Significant quantities of magnesium are lost in jejunal and ileal effluent -- thus, magnesium deficiency may occur. This deficiency often develops despite a normal serum concentration; therefore, a 24-hour urine magnesium measurement is often required.[11] Supplementation may be problematic because magnesium is a cathartic; parenteral supplementation may be required. Magnesium deficiency may also result in calcium deficiency because of impaired parathyroid hormone release. Patients with short bowel syndrome who do not receive TPN are generally in negative calcium balance,[12] and a supplement (800-1500 mg/day) should be prescribed.

Macronutrients and Dietary Therapy

Most patients will require TPN for the first 7-10 days following massive enterectomy. However, this therapy should not be introduced until the patient is hemodynamically stable and in appropriate fluid and electrolyte balance. Energy requirements are generally 25-35 kcal/kg/day, and protein (amino acid) requirements are 1.0-1.5 g/kg/day.[3] Neonates and young children have increased energy and protein requirements. Enteral nutrition therapy with polymeric formulas should be introduced gradually. There is limited, if any benefit, from the use of elemental or free amino acid-based formulas,[13,14,15] and animal investigations have suggested that use of such formulas may be associated with ileal atrophy.[16] Once the patient is able to eat, a regular diet should be prescribed, although patients with colon in continuity should be provided an oxalate-restricted diet to decrease the risk for development of calcium-oxalate nephrolithiasis.[17] Lactose should not be restricted except in the case of proximal jejunal resection.[18,19] Lactose-containing foods are a significant source for dietary calcium. There is no benefit derived from the separation of solid and liquid dietary contents.[20]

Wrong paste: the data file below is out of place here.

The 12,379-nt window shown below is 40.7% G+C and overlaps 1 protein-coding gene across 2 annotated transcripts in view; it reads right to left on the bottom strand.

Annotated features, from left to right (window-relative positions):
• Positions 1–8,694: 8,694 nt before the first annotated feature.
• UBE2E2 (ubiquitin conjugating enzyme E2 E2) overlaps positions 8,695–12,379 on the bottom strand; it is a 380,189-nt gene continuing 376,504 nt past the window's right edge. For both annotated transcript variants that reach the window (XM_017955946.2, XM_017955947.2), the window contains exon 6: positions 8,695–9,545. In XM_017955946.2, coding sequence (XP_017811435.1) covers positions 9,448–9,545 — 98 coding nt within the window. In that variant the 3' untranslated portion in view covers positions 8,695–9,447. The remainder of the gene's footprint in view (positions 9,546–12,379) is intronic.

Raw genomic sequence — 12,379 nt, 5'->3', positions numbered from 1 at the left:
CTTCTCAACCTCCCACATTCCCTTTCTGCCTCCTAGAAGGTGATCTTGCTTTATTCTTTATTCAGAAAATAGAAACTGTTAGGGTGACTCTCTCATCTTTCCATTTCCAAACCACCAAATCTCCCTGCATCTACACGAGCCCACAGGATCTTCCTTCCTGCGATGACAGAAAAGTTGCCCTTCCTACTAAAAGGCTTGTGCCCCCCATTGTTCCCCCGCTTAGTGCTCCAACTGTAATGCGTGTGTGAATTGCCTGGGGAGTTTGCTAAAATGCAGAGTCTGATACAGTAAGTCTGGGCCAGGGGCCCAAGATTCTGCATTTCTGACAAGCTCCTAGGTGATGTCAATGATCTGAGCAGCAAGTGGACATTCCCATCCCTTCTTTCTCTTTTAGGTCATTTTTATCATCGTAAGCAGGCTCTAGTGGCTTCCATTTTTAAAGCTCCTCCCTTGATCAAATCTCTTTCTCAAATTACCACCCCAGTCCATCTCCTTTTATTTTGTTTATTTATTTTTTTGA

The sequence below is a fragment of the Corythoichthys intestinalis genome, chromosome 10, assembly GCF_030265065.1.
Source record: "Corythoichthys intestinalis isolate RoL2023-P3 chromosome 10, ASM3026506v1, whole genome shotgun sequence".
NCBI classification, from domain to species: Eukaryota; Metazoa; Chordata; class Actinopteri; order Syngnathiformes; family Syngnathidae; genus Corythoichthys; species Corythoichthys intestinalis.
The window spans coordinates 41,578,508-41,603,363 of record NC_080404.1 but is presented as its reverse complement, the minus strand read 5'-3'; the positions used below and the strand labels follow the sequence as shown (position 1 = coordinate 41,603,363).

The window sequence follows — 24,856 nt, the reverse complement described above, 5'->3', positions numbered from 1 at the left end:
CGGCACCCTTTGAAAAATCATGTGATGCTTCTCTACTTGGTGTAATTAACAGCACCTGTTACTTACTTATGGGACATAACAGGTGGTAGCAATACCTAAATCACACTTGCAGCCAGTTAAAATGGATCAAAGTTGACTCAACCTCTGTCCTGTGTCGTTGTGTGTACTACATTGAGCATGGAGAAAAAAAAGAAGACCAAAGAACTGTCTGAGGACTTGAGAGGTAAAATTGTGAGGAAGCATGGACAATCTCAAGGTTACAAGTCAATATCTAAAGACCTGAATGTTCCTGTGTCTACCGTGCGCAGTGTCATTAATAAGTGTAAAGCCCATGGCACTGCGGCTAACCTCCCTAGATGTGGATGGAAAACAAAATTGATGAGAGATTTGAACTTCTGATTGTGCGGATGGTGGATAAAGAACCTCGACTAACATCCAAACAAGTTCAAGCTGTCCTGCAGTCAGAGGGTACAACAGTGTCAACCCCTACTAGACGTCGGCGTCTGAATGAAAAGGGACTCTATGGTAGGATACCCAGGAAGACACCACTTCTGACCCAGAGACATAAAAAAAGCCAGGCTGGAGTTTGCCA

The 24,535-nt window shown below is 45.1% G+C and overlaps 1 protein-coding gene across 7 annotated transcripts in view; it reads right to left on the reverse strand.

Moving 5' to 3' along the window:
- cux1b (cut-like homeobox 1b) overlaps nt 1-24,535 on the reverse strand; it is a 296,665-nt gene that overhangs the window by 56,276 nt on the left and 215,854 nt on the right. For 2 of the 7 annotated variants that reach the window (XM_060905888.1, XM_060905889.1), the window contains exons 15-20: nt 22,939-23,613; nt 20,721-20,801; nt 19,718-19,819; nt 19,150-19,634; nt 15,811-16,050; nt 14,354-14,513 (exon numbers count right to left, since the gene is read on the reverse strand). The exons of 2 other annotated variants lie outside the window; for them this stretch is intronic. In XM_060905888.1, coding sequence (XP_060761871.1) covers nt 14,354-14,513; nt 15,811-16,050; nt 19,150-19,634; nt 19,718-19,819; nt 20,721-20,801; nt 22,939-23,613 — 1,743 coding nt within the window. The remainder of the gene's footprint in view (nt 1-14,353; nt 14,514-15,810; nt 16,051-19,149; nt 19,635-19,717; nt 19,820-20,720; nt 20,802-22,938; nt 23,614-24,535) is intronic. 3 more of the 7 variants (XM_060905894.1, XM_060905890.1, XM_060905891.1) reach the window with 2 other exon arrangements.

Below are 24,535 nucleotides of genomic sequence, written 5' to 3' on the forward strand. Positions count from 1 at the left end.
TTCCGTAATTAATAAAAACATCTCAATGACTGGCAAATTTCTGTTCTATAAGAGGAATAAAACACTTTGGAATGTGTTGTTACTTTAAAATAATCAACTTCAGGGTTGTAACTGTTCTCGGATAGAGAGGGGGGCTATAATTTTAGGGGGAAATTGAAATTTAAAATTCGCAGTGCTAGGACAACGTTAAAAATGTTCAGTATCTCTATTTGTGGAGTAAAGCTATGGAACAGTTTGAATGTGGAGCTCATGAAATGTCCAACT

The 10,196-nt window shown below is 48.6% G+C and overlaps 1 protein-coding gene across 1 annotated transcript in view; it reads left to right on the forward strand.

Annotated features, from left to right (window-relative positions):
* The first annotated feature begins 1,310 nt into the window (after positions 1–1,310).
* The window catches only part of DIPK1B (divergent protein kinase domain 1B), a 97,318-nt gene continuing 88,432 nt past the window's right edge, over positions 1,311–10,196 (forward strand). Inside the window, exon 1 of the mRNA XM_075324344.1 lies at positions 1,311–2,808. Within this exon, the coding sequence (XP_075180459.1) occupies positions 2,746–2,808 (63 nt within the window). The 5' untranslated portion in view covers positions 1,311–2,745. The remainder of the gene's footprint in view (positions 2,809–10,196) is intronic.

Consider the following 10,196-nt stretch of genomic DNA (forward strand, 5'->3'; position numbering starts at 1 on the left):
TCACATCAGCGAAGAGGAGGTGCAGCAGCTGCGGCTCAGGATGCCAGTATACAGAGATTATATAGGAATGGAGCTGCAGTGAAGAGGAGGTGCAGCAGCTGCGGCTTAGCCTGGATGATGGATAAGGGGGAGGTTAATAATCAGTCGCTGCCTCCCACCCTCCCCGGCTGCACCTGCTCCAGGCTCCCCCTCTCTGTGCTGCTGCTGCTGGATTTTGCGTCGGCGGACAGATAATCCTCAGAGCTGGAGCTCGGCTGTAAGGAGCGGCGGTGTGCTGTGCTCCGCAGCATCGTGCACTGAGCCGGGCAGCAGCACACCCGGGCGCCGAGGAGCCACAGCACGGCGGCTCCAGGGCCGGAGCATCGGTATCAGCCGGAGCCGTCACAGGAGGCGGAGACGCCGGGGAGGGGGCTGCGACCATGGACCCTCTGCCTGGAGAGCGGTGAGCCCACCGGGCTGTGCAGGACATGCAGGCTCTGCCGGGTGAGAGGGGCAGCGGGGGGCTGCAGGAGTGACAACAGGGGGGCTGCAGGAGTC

Double-blind, randomized, placebo-controlled studies have shown no role for glutamine supplementation in the enhancement of intestinal adaptation and improvement of fluid and/or nutrient absorption.[21,22,23] Glutamine, either with or without growth hormone, has not been shown to increase intestinal villus height or to improve energy, nitrogen, carbohydrate, fat, fluid, or electrolyte absorption.

Soluble, nonstarch polysaccharides and some starches are not normally digested in the intestine. As much as 65% of dietary carbohydrate will be malabsorbed in the patient with short bowel syndrome.[24] This unabsorbed carbohydrate and soluble fiber are fermented by colonic bacteria. Energy can be absorbed in the form of short-chain fatty acids (butyrate, acetate, and propionate), which are the preferred fuel of the colonocyte.[25] As such, the colon becomes an important organ for energy assimilation in patients with short bowel syndrome. An intact colon may absorb up to nearly 1200 kcal/day.[2,17,26] Patients should be encouraged to ingest diets rich in complex carbohydrate and soluble fiber if they have colon in continuity. However, it must be recognized that these diets may also provoke some degree of early satiety and may ultimately reduce overall food intake. It is important for patients to adjust to eating 2-3 times their caloric intake preenterectomy and to eat throughout the day rather than primarily in 3 distinct meals.